It’s is not the Metropolitan, Glyndebourne or the Royal Opera, however, whatever the mojo is to make an opera buzz the Turkiston Opera has mojo.
With a fraction of the resources of the big boys it works. The setting of the Turkiston Theatre is majestic, built on a slim elevated hill with view across its own parkland. Is this Corbusier with an Islamic influence? Of course not, just seems that way if Corbusier had been Russian, working during the Soviet age, ostracised and sent to an outpost.
Once inside the Turkiston Theatre the anticipation is as exciting as every opera should be. The Royal Opera entrance may be regal gilded foyer, cramped once until extended with a tube station style annex. Glyndebourne may have rich crimson brickwork winding its way upwards to open balconies, but it is certainly not the entrance of Kings.
The Turkiston is the very theatre to covey the great works of Wagner, Verdi, Puccini or Bizet. The company was conceived to show great art and so why not show great art in great buildings. The foyer is the grandest of all grand settings. White marble displays a Soviet era in love with Opera. Opulent staircases flow in all directions around kitsch plastic flowers set in a central garden. Somehow it was amusing but not brash. However, we should have worn ball gowns and top hats because of the garden or the marble, or both. Because everything is grand, everything built to show off, except everything is living in a past era.
For the majestic size of the theatre the atrium is small. Maybe 700 seats. Except they are king size seats for the Soviet elite, no cheap seats for the proletariat. Except all seats are cheap, £3, and no more than 60 sold. Oh what a shame!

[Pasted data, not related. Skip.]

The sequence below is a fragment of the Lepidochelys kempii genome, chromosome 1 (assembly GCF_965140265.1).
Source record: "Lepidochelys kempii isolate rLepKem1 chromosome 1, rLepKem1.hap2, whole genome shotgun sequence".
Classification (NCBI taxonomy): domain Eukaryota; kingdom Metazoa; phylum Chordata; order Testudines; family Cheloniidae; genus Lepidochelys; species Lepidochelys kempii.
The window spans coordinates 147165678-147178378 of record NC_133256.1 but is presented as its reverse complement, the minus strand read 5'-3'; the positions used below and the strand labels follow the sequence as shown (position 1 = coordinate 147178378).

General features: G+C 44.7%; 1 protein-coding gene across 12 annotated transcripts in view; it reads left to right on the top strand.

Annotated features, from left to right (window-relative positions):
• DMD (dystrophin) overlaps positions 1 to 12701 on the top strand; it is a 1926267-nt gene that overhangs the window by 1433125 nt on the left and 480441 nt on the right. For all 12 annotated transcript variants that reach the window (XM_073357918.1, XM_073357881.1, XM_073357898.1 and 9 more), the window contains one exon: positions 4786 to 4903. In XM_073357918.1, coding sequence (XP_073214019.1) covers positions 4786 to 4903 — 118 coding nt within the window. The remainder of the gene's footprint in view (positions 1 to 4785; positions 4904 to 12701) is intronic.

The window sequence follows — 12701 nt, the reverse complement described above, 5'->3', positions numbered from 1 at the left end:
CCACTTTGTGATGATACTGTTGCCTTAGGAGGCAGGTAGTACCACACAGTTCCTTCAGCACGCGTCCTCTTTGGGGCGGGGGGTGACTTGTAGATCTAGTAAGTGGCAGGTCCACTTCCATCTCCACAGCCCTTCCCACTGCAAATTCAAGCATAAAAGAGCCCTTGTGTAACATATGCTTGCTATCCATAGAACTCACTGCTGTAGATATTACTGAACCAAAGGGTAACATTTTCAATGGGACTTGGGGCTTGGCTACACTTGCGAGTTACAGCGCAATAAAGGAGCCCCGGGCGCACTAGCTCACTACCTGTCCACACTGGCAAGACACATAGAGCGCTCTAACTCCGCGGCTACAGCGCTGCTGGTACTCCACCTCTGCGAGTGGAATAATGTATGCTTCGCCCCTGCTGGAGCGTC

Back to an Opera with mojo. The stage is a vast expanse of boards, certainly bigger than Glyndebourne or the Coliseum. The staging is crumpled together, does it matter? The lighting chases the actors, does it matter? The chorus is hurried, does it matter? Tosca was dynamite, this is truly where it matters. The conductor worked his full 36 set orchestra until they lifted the roof. Truly this is where it mattered. Was Tosca as good as the Met? Yes, for it had mojo and this is where an Opera is made or left broken, and this opera left us buzzing in our seats.
On stage the magnificence of Opera approached it’s grandest. Every of one of the 60 came with passion to cheer and appalled as 700. We were stimulated and engaged and mesmerised as Cavaradossi was shot dead and Tosca jumped from prison walls majestically set high on the stage.
As the curtain closed the sound of 700 applauded. When the cast took their bow, a dozen admirers hurried to be the first with their bright bouquets for the “stars” to thank them for their majestic presence and of course their generosity with their bountiful mojo.